CAUSATION PowerPoint PPT Presentation

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1. CAUSATION Week 4 Lecture 7

2. CAUSATION Loss must “caused by” an insured peril. Normally quite easy, cause and effect fire occurs, burns property. Other occasions not so easy Mud slide occurs following a storm which damages property Policy excludes mudslides but covers storm What is cause

3. PROXIMATE CAUSE “Proximus causa” the test. Motor Oil Hellas (Corinth) Refineries SA v. Shipping Corporation of India(1990) Implied in contract of insurance It is the presumed intention of the parties The active efficient cause which sets in motion a chain of events which brings about a result without the intervention of any other cause.

4. MARINE INSURANCE ACT 1906 S.55(1) …the insurers is liable for any loss proximately caused by a peril insured against, but not liable for any loss which is not proximately caused by a peril insured against.

5. GRAY v. BARR (1971) “it has been settled in insurance law that the “cause” is that which is the effective or dominant cause of the occurrence, or, as it is sometimes put, what is in substance the cause, even though it is more remote in point of times such cause to be determined by common sense.”

6. GRAY V. BARR (1971) Grays wife having an affair with Barr Gray went to Barrs place where wife was. Gray was carrying a shotgun Barr wrestled with Gray Shotgun went off and hit Mrs Gray Policy covered accidental bodily injury What was cause?

7. SUCCESSIVE CAUSES Normally last cause in time Leyland Shipping Co. Ltd v. Norwich Union Fire Insurance Society Ltd (1918) Ship torpedoed in war was towed to safety. Large storm brewed up and ship towed from harbour Ship sank Was it storm or war Concluded it was war and therefore was excluded

8. POLICY WORDING Policy wording can change the cause requirement. Direct cause Direct and indirect cause Immediate cause Dominant cause

9. DIRECTLY OR INDIRECTLY ‘Directly’ implies proximate cause Indirectly implies something less Oei v. Fisher Occupant failed to turn off fat fryer. Damage arose indirectly from the occupation of the premises Exclusion “damage arising directly or indirectly from…ownership or occupation of any land or building.”

10. LAST CAUSE Last cause not insured peril but preceding one was - what is the position? If last cause is the reasonable and probable consequence resulting directly and naturally in the ordinary course of events from the cause which precedes it, the peril insured against is held to be the cause of the loss

11. STANLEY v. WESTERN INSURANCE CO (1868) “Any loss resulting from an apparently necessary and bona fide effort to put out a fire, whether it be by spoiling the goods by water, or throwing articles furniture out of the window, …in a word every loss that clearly and proximately results, whether directly or indirectly from the fire is within the policy.”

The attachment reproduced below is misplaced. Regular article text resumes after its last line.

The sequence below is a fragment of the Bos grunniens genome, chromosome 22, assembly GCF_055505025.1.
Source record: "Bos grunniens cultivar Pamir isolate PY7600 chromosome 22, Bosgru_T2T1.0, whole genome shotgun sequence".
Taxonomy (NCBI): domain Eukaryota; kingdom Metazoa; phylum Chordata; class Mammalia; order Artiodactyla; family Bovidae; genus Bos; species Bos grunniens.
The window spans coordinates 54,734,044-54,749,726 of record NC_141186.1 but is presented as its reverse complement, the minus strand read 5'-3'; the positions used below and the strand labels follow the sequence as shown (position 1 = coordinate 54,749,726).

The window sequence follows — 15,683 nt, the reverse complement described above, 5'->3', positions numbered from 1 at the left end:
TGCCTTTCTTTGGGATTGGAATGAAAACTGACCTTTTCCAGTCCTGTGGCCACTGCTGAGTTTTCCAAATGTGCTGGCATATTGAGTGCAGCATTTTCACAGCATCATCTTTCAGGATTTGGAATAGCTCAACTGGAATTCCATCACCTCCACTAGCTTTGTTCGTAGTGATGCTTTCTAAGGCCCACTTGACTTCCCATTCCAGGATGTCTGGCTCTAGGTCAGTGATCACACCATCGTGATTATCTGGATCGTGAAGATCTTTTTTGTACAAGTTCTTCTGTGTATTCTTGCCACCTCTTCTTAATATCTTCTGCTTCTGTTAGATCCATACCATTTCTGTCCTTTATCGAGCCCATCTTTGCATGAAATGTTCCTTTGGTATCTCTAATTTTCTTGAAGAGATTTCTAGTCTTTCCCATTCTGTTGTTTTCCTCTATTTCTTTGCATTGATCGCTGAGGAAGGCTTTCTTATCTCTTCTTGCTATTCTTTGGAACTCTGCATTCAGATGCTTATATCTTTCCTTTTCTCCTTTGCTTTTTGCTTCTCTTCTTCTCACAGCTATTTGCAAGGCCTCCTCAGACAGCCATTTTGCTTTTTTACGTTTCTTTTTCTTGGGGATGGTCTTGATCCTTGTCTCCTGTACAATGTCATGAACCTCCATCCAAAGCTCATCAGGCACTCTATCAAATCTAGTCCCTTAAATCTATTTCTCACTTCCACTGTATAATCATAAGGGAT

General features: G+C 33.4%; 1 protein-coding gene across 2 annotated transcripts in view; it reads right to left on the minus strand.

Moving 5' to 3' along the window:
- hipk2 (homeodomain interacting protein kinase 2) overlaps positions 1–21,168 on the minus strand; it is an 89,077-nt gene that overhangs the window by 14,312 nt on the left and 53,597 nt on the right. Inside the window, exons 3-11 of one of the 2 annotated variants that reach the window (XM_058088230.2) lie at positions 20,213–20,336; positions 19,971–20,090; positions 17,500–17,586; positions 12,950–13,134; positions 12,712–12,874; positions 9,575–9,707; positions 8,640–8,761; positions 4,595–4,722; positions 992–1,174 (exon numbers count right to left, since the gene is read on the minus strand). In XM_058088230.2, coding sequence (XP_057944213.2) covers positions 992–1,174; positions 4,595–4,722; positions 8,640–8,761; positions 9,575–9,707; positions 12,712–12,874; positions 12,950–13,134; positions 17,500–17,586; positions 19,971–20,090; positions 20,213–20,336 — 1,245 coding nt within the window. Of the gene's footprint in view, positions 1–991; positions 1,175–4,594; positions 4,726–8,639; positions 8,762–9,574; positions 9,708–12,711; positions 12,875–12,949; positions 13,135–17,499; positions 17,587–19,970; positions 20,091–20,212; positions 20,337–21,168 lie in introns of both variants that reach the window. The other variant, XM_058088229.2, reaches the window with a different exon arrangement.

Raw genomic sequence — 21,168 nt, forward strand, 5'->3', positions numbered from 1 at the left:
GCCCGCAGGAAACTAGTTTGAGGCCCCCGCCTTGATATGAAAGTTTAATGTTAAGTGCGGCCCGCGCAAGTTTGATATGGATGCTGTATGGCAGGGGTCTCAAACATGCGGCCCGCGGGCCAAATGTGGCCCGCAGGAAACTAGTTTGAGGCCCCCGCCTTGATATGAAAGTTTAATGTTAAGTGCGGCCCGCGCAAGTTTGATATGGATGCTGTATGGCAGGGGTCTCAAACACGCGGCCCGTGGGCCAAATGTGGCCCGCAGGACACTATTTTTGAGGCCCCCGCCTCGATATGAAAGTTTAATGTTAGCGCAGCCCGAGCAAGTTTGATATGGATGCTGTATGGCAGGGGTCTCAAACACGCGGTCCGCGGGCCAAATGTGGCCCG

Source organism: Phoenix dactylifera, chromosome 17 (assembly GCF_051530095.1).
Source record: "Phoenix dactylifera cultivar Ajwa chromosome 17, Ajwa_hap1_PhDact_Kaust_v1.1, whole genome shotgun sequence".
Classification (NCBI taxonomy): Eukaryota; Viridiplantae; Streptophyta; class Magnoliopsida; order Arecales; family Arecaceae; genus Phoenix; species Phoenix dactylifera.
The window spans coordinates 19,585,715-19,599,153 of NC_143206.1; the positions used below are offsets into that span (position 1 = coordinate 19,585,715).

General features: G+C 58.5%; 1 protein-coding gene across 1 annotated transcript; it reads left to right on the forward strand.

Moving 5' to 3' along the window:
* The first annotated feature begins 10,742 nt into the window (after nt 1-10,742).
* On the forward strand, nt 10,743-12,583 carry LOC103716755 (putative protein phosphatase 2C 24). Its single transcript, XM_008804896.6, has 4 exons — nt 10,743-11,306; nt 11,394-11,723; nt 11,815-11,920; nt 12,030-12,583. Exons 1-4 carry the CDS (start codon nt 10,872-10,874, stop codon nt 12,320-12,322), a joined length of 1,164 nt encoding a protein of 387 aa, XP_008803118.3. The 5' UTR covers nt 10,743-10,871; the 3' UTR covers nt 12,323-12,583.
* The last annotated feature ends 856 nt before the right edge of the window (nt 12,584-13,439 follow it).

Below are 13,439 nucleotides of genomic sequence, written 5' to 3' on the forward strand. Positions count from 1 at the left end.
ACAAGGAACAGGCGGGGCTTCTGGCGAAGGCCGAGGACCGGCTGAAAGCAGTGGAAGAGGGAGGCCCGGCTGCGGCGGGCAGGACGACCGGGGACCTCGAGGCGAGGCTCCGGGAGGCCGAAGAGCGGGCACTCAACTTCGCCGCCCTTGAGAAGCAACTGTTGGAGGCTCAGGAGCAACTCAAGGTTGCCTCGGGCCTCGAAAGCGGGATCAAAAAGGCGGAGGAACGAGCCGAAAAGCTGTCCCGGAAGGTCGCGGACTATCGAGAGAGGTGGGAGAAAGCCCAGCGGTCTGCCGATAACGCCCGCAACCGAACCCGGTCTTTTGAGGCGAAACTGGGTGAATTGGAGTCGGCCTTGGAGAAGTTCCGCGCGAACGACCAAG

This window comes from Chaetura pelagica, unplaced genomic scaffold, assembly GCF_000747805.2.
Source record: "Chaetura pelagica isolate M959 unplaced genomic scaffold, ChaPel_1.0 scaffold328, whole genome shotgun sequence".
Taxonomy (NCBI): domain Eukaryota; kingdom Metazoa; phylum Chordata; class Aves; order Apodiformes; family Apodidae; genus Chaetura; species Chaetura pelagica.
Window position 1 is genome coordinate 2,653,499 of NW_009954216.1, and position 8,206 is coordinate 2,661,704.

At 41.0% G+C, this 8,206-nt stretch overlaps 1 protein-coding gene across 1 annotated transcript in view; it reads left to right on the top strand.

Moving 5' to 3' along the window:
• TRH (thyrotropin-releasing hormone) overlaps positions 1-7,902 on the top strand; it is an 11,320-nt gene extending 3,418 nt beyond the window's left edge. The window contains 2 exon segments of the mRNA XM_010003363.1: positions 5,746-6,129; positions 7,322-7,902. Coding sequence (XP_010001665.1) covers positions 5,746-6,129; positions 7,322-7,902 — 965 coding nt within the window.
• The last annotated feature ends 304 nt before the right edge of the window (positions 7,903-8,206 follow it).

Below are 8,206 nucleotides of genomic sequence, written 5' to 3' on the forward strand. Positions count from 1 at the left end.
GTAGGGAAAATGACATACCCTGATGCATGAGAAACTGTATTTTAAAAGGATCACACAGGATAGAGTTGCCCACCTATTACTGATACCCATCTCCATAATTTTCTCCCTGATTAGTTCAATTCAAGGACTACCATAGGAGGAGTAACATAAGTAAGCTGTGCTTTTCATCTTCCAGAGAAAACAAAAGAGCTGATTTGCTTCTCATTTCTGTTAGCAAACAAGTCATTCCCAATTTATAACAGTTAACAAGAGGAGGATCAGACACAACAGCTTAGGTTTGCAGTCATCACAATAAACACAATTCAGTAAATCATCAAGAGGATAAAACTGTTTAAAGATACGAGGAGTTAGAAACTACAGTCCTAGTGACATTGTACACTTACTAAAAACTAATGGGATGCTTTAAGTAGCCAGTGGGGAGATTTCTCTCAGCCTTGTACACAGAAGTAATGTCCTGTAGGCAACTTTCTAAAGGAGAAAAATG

12. EXCEPTED CLAUSES If peril insured against is the reasonable and probable consequence of the excepted cause then the exception applies. If there is a “novus actus interveniens” then the excepted cause does not apply.

13. NOVUS ACTUS INTERVENIENS Marsden v. City & County Assurance Co (1881) Shop window damaged by a mob attracted to a fire was held to be caused by riot. Lawrence v. Accident Insurance Co. (1881) Passenger had a fit and fell in front of a train Deemed death accidentally caused and not a result of the fit.

14. CONCURRENT CAUSES If two causes occur at the same time and one is excepted what is the cause? Jason v. British Traders Insurance Co. Ltd (1969). Policy covers “accidental bodily injury resulting in and being - independent of all other causes - the exclusive, direct, and immediate cause of the injury or disablement”

15. CONCURRENT CAUSES Excluded “death injury or disablement directly or indirectly caused by or arising or resulting from or traceable to…any physical defect or infirmity which existed prior to an accident.” Insured had coronary thrombosis caused by stress following a motor accident. Had pre-existing narrowing of arteries. A clot formed and caused thrombosis.

16. CONCURRENT CAUSES Claim failed. Bodily injury not “independently of all other causes the exclusive cause of the disablement”. Two concurrent causes the clot and the accident.

17. SUMMARY The risk insured against must operate. Once the risk operates, damage to the subject-matter due to efforts to check the progress of the casualty, is covered. An accident facilitating the loss must be distinguished from an accident causing the loss.

18. SUMMARY Novus actus interveniens. Where human intervention, occurring after the peril operates, causes the loss, that intervention (unless its object was to mitigate the loss) and not the insured peril is the proximate cause. Death blow cases. Where casualty due to human agency is followed by natural causes the chain of causation is not broken.

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